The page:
Choreographic workshop gives dancers freedom to create

Jeff Ewing assists Andrea Chickness and Ian Law with their dance pose at Carnahan-Jackson Studios. Photo by Demetrius Freeman.

Taylor Rogers | Staff Writer

Chautauqua School of Dance’s annual choreographic workshop gives Festival and Apprentice students the opportunity to experience choreography from the other side.

Mark Diamond, associate artistic director of Chautauqua Dance, said the idea is to get the students to think outside the box and become better dancers by learning the efforts of a teacher.

“We talk to them a lot about choreography, and we talk to them about different influences on choreography and on dancers,” he said.

Those students interested in creating a piece for the workshop went through a selection process with dance faculty. Eight works were chosen to be shown to the public at 5 p.m. today in the Carnahan-Jackson Studios.

Dance faculty members begin the process by talking with the students about their options, from the proper use of space and dancers to selecting the right music. Diamond said he encourages the dancers to create pieces that are nontraditional — less classical and more contemporary, as classical is part of their everyday experience.

“We really encourage them to work outside of classical ballet so they can experiment with making up some new kinds of movement,” he said. “We really want them to be as creative as possible.”

Roughly 13 students signed up this year, Diamond said. They had one week to come up with a concept and about one minute of movement. Faculty members then narrowed that group to the eight who will present a work at today’s studio performance.

Those Festival and Apprentice students who are not choreographing are divided up among the choreographers so that everyone is participating in some form, Diamond said.

In an effort to make it as hands-on as possible, the choreographers must then schedule their own rehearsal time and find a musician to perform live with the dancers. Diamond said the students were encouraged to network with the Music School Festival Orchestra, giving them the option to use music from the upcoming recitals.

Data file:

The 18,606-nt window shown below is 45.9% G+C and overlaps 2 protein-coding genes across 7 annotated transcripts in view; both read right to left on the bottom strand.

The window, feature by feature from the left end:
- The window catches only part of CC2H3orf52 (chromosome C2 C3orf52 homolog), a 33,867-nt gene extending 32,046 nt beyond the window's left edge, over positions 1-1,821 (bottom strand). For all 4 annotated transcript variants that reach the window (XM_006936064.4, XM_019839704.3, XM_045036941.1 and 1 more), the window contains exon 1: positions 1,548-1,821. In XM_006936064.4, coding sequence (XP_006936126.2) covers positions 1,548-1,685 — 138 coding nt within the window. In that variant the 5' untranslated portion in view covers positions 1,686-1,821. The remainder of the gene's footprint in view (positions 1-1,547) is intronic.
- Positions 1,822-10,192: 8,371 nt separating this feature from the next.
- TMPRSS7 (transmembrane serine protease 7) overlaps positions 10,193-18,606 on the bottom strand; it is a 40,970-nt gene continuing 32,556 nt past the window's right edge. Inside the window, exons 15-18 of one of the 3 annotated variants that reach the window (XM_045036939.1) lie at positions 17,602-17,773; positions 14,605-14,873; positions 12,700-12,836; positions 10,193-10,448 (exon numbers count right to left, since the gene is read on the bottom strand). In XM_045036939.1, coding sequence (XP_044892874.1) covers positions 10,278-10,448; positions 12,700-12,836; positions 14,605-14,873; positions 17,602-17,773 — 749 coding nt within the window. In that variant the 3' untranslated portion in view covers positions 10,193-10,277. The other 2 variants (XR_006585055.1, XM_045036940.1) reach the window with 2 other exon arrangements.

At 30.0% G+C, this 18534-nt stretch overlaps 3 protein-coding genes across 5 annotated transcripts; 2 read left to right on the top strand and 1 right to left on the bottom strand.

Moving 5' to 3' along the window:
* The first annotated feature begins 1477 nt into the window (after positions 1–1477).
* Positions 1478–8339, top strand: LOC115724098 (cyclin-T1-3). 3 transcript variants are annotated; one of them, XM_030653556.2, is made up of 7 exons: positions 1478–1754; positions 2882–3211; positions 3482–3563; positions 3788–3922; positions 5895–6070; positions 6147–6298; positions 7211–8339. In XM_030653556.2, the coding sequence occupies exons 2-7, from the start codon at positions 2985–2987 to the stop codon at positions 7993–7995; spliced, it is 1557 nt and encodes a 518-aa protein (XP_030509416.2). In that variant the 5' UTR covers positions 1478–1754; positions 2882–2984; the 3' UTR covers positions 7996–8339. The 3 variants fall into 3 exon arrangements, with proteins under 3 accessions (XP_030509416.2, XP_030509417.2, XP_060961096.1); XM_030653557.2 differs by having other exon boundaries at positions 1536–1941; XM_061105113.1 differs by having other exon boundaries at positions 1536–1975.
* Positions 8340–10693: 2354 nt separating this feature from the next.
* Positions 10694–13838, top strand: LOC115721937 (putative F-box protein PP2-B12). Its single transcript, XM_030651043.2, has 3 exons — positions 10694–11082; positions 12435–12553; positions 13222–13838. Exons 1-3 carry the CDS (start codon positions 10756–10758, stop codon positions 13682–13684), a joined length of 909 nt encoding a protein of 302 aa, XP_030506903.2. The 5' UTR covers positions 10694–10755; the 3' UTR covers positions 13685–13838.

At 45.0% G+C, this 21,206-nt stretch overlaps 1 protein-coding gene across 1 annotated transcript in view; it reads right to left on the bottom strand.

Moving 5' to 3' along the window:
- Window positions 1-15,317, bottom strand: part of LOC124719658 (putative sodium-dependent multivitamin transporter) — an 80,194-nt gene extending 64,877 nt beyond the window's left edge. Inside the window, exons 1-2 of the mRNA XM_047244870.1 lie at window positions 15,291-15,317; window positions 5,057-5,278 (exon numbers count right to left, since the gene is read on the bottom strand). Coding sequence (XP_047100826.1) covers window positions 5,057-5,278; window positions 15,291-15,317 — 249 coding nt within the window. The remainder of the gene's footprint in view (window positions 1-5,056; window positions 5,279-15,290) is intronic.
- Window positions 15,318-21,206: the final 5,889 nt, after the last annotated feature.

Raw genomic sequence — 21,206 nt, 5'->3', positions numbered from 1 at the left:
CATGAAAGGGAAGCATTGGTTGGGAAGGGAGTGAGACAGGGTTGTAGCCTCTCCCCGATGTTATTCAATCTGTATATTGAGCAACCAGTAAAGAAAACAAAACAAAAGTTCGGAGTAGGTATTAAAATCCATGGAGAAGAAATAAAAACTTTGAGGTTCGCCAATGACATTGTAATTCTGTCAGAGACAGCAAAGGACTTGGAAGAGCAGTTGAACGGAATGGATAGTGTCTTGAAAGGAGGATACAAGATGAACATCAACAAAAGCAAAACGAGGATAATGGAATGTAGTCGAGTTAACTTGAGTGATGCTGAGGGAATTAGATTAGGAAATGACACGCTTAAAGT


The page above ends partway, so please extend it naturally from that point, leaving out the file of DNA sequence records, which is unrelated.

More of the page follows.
As the choreographers finish their dances, they go through two more rounds of judging, with faculty members making any final suggestions before the preview.

Diamond said the choreographic workshop is not a competition, but the faculty does choose one choreographer to receive an award at the end of the workshop.

It’s a difficult decision, he said, because normally all the pieces are quite good.

There’s also the possibility that a student’s work will be performed at Sunday’s student gala.

Kaila Feldpausch, a Festival student from Miami City Ballet School, choreographed one of the eight ballets to be performed today.

Her piece features five women. She said the movement is both “lyrical” and “spritely.”

After meeting a violinist on the grounds, she said she chose a Suzuki-method violin solo that is simple and classical to accompany her ballet.

Feldpausch described the overall experience as challenging, though the freedom allotted to her gave her a real taste of a choreographer’s responsibilities.

“It’s much different, but I really think it changes how you view learning pieces and learning repertoire,” she said. “You learn how to teach someone something, whether it be complicated or adagio, so I’m learning a lot from it, though it is a lot of work.”